Can you imagine saying, "I don't have time to manage my staff" or "We don't have the resources to fundraise"? No, it wouldn't happen, because it's understood we have to invest in these things for our organizations to flourish.
But as dedicated and conscientious as some of the intelligence committees' members and staff are, there is a pattern of institutional failure. For much too long, the intelligence committees have been trying to do oversight in almost complete secrecy.
Even in this day of fragmented audiences and decimated newsrooms, major news organizations still have the ability to spark a national conversation around a given issue, by putting experienced, tenacious beat reporters on the story. So what's needed is a new beat, to cover secrecy itself.
As troops are replaced with private security contractors, it would be foolish for a new administration to continue to ignore the vivid warnings of what happens when the U.S. outsources its inherent governmental functions.
Were they the least bit interested in exercising any oversight at all into the war that American soldiers are still fighting and dying in -- and that Chinese bond buyers are still providing the cash for -- members of Congress wouldn't have to go very far to find some excellent questions.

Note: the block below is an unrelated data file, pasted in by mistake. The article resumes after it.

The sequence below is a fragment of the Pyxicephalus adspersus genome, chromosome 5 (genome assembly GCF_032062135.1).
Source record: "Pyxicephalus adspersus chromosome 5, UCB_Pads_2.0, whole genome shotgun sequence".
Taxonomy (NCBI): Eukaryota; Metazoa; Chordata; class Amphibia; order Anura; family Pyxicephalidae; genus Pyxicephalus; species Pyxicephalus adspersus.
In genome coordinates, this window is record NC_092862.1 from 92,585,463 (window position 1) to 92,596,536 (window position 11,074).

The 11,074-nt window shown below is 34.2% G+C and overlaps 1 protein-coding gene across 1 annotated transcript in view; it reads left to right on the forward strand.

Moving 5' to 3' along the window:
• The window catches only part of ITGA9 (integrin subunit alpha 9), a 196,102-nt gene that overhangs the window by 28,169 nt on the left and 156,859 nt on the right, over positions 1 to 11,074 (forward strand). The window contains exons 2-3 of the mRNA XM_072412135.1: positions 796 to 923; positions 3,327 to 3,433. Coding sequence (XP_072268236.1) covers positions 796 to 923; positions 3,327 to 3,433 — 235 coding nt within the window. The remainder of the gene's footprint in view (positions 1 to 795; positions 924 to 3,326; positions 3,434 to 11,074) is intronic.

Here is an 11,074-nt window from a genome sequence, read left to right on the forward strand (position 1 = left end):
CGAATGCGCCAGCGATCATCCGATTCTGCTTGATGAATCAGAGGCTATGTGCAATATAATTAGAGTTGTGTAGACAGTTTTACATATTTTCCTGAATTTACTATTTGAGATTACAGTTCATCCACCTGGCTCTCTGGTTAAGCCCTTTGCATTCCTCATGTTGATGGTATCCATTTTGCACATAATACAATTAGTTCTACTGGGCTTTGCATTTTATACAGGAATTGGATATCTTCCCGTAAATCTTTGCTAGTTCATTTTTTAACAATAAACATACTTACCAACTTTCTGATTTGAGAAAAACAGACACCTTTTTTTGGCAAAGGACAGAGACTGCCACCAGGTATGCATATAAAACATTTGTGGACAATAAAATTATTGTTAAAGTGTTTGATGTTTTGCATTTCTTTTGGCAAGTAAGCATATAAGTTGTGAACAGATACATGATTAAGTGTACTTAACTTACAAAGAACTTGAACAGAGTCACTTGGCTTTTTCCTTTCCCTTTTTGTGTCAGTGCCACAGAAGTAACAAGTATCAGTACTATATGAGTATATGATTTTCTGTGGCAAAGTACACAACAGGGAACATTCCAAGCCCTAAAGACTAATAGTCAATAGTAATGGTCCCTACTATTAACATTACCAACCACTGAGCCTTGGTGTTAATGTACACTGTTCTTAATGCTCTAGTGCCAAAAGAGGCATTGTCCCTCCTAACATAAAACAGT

The core argument of all private military and security contractor advocates is that they can do things more cheaply and efficiently than the public sector. But the problem is that most PMSC advocates assert this all the time, often without evidence.
The latest Quarterly and Semiannual Report of the Special Inspector General for Iraq Reconstruction was released January 30. What follows are relevant excerpts of some of the more noteworthy contractor related activities.
Just when you thought things were getting better in the sandbox it turns out they aren't. That is one of the conclusions in the latest quarterly report from Stuart W. Bowen, Jr, the head of the Special Inspector General for Iraq Reconstruction.
Although COR duties are critical to the U.S. government's oversight of the TWISS contracts, almost 40% of the CORs it surveyed said the training they received did not prepare them for their duties and 25% said they lack sufficient time to conduct effective oversight.
Providing data in the Wiretap Report is not simply compliance with 40-year-old legislation. That information is what allows us to understand what's true about this highly intrusive and secretive investigative technique and what's not.
We've been hearing a lot of talk from both Democrats and Republicans characterizing "oversight" as a dangerous weapon in the wake of the election. But from our perspective, both sides need to take a different tack.